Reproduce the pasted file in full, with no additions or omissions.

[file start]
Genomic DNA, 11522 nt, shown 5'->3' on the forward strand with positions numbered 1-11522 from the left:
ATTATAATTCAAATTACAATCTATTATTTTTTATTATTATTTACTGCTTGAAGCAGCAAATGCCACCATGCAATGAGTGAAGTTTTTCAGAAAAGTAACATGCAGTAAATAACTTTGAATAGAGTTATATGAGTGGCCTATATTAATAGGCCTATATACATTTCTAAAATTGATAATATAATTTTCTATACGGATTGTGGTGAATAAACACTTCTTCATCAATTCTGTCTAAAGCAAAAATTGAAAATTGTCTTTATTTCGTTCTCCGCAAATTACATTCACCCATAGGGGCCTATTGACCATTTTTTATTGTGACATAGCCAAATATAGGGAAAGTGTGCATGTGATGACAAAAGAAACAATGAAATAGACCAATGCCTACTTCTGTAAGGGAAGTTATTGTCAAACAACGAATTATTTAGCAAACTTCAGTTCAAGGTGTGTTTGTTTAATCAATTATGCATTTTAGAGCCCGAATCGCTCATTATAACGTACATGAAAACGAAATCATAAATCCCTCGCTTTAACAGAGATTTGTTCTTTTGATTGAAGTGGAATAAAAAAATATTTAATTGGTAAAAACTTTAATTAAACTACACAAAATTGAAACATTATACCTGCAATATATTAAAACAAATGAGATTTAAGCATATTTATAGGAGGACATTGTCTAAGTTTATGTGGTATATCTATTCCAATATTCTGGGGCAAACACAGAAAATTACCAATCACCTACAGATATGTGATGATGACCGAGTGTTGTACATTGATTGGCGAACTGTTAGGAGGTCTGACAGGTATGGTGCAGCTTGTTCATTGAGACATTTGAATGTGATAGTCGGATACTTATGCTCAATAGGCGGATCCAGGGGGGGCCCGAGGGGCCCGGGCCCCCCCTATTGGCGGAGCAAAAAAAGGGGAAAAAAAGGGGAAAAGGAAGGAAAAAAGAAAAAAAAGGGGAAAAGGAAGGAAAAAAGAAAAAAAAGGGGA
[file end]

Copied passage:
Genomic DNA, 11522 nt, shown 5'->3' on the forward strand with positions numbered 1-11522 from the left:
ATTATAATTCAAATTACAATCTATTATTTTTTATTATTATTTACTGCTTGAAGCAGCAAATGCCACCATGCAATGAGTGAAGTTTTTCAGAAAAGTAACATGCAGTAAATAACTTTGAATAGAGTTATATGAGTGGCCTATATTAATAGGCCTATATACATTTCTAAAATTGATAATATAATTTTCTATACGGATTGTGGTGAATAAACACTTCTTCATCAATTCTGTCTAAAGCAAAAATTGAAAATTGTCTTTATTTCGTTCTCCGCAAATTACATTCACCCATAGGGGCCTATTGACCATTTTTTATTGTGACATAGCCAAATATAGGGAAAGTGTGCATGTGATGACAAAAGAAACAATGAAATAGACCAATGCCTACTTCTGTAAGGGAAGTTATTGTCAAACAACGAATTATTTAGCAAACTTCAGTTCAAGGTGTGTTTGTTTAATCAATTATGCATTTTAGAGCCCGAATCGCTCATTATAACGTACATGAAAACGAAATCATAAATCCCTCGCTTTAACAGAGATTTGTTCTTTTGATTGAAGTGGAATAAAAAAATATTTAATTGGTAAAAACTTTAATTAAACTACACAAAATTGAAACATTATACCTGCAATATATTAAAACAAATGAGATTTAAGCATATTTATAGGAGGACATTGTCTAAGTTTATGTGGTATATCTATTCCAATATTCTGGGGCAAACACAGAAAATTACCAATCACCTACAGATATGTGATGATGACCGAGTGTTGTACATTGATTGGCGAACTGTTAGGAGGTCTGACAGGTATGGTGCAGCTTGTTCATTGAGACATTTGAATGTGATAGTCGGATACTTATGCTCAATAGGCGGATCCAGGGGGGGCCCGAGGGGCCCGGGCCCCCCCTATTGGCGGAGCAAAAAAAGGGGAAAAAAAGGGGAAAAGGAAGGAAAAAAGAAAAAAAAGGGGAAAAGGAAGGAAAAAAGAAAAAAAAGGGGA